Opening Sunday, June 5th from 2 - 6 pm.
Something Old, Something New
Photographs 1975-1985, Stencil Paintings 2005
photo left: A Delicate Balance - 1983, ink jet print, 12x12 inches
photo right:Couple Map - 2005, spray paint on fluorescent paper, 22"x28"
There is a palpable fearlessness in almost all of Paula Gillen's work, a readiness to take on the world and decode its most abstruse undercurrents. Her photographs are filled with startling juxtapositions, bold metaphors, the freighted ambiguity which accompanies oblique narrativity. -- C.S. Ledbetter III
Baltimore was my home in the late ‘70s. Its particular brand of urban blight was my inspiration. The crumbling walls of abandoned industrial buildings, the empty storefronts with shattered windows, the half-lit neon signs on funky dive bars and crusty old strip joints provided the perfect backdrop for an aspiring young photographer. With nothing more than a motley crew of models, a drawer full of props and a hand-me-down Hasselblad, I set out to record the city’s wildly racing pulse. I did my best to keep up with the local talent: Michael Tolson, Joyce Scott, Bonnie Bonnell, David Franks, Michael Gentile, John Ellsberry, and their still-reigning queen John Waters, as Baltimore threatened to explode. Meanwhile, conceptual and feminist tendencies in the art world were expanding my Catholic consciousness. New boundaries appeared, and debauchery and virtue began their struggle. My fellow students at the Maryland Institute and UMBC were all veering from well-worn paths, mixing Dada, punk and ghetto gangster attitude to form a kitschy neo-surrealist aesthetic. We made art--film, poetry, music, painting, sculpture, performance--for our mutual entertainment. The work was generous, playful, and humble. I got involved with the underground trend of spray-painting stenciled images in public places. My tag was a pony-tailed girl with her brain prominently displayed. Instead of creating objects for consumption by the affluent, local artists pooled their resources and ideas to help foster a sense of community. There was no art market to compete for in Baltimore. What is private eventually becomes public and vice versa; I incorporated these stenciling techniques into my studio photography, creating spray-painted backdrops for my models, then lighting and directing them within that contained space. 1984 was approaching; nuclear paranoia hovered just overhead. Performance and video art, neo-expressionistic painting, body sculpture, installations, graffiti and hip-hop music were all gaining momentum and colliding. Bold colors, bad haircuts, and over-padded jackets screamed for attention on stage, film, canvas, and in everyday life. I moved, appropriately, to Chicago, "City of Big Shoulders," during this time. Supply-side Reaganomics were about to cut off funding to graduate schools when I enrolled at the Art Institute of Chicago. The "Hairy Who" painting group, with its use of graphic sensibility, cartoon-like figures and easy-going humor, was an unconscious influence and support. The collages of David Wojnarowicz and John Heartfield were also inspiring. It was liberating to learn that one could comment on society without resorting to social realism. I was drawn to many other innovative artists and photographers who seemed intent on reinventing the definitions of entire mediums, such as Lucas Samaras, John Baldassari, and Pat Oleszko. I continued to use spray-painted stencils, chiaroscuro lighting, collage materials, and found imagery, along with human models, to create images that commented on the irrational and unpardonable realities of our society: the demise of spontaneity, the conformity of Western culture, the stereotyping of women, and violence on all levels. I am consumed with such matters to this very day.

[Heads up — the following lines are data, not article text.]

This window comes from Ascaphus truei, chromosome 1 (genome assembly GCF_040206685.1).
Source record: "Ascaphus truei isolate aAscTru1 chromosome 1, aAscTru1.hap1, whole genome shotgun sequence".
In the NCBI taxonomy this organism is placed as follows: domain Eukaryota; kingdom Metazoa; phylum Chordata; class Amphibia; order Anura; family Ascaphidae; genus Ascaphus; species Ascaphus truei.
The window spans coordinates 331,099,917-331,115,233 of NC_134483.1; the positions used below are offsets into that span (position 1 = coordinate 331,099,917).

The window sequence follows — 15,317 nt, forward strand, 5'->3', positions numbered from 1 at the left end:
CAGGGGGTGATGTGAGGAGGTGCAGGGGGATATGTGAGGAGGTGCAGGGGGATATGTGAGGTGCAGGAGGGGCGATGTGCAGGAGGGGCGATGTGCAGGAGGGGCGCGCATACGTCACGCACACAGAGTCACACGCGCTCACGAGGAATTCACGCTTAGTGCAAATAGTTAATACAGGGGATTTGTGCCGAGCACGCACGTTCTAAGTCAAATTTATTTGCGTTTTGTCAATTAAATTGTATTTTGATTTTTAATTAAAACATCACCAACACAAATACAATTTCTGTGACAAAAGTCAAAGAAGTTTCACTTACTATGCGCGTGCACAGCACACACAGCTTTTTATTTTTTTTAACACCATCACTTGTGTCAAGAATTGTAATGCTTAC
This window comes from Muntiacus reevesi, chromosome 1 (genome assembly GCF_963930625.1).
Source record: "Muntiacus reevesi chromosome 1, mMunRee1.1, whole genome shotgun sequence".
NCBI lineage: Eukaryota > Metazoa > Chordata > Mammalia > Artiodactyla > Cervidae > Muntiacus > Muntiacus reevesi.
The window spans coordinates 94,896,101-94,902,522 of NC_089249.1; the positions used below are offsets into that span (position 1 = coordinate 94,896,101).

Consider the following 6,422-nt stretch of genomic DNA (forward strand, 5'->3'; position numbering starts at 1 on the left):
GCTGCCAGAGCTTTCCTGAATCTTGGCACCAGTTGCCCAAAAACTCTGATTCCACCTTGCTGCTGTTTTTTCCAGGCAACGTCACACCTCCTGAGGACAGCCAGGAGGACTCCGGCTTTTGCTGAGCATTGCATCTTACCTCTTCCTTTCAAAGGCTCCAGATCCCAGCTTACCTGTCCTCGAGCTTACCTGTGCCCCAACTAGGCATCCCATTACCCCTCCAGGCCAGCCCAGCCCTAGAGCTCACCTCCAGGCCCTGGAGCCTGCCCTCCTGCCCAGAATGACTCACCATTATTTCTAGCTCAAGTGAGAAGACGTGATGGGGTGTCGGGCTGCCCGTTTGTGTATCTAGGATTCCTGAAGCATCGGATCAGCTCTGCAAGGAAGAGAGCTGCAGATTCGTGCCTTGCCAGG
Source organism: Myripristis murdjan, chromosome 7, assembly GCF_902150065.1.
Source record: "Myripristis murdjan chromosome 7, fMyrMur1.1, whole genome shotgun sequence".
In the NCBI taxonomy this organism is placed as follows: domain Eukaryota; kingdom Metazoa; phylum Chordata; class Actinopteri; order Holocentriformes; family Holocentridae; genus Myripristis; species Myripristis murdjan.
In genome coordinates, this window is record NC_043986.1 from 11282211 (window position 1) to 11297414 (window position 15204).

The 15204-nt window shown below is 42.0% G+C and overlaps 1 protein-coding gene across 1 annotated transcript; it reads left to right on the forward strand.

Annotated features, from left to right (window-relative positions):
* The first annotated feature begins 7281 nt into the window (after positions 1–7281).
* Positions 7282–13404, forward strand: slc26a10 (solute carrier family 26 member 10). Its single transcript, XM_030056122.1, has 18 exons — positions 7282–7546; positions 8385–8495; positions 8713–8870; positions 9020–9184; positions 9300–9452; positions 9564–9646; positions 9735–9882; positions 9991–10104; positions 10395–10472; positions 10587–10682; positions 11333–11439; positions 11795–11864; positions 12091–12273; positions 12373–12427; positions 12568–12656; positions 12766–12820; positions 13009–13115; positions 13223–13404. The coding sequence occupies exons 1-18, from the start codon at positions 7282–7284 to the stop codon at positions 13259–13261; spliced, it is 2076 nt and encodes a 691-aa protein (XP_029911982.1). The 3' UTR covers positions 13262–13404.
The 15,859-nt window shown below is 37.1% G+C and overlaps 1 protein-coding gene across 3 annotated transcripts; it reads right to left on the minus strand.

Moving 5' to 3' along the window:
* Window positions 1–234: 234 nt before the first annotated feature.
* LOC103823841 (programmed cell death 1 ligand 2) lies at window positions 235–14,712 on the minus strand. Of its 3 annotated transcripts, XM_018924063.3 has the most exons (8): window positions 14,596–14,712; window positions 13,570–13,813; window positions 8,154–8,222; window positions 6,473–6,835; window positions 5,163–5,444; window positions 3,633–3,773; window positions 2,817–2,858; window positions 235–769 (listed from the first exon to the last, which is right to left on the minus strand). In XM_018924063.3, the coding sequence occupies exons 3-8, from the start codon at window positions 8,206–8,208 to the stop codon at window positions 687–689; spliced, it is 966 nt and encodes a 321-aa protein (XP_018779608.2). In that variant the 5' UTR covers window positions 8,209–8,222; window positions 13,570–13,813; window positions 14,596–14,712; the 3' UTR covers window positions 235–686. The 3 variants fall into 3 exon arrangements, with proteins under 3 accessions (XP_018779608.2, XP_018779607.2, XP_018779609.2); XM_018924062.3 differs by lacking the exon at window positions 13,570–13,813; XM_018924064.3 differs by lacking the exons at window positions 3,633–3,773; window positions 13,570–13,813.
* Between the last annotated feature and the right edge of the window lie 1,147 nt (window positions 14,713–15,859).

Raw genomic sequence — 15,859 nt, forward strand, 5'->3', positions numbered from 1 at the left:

Paula Gillen, NYC, 2005
From NYC take the Newark-bound PATH train to Journal Square. Taxis are available on Kennedy Boulevard, directly in front of the station. The ride to Abaton Garage takes less than five minutes and costs approximately $5. If you prefer to walk, simply stroll down Kennedy Boulevard about 3/4 of a mile, until you reach Gifford Avenue. Then turn right; 100 is in the middle of the block.
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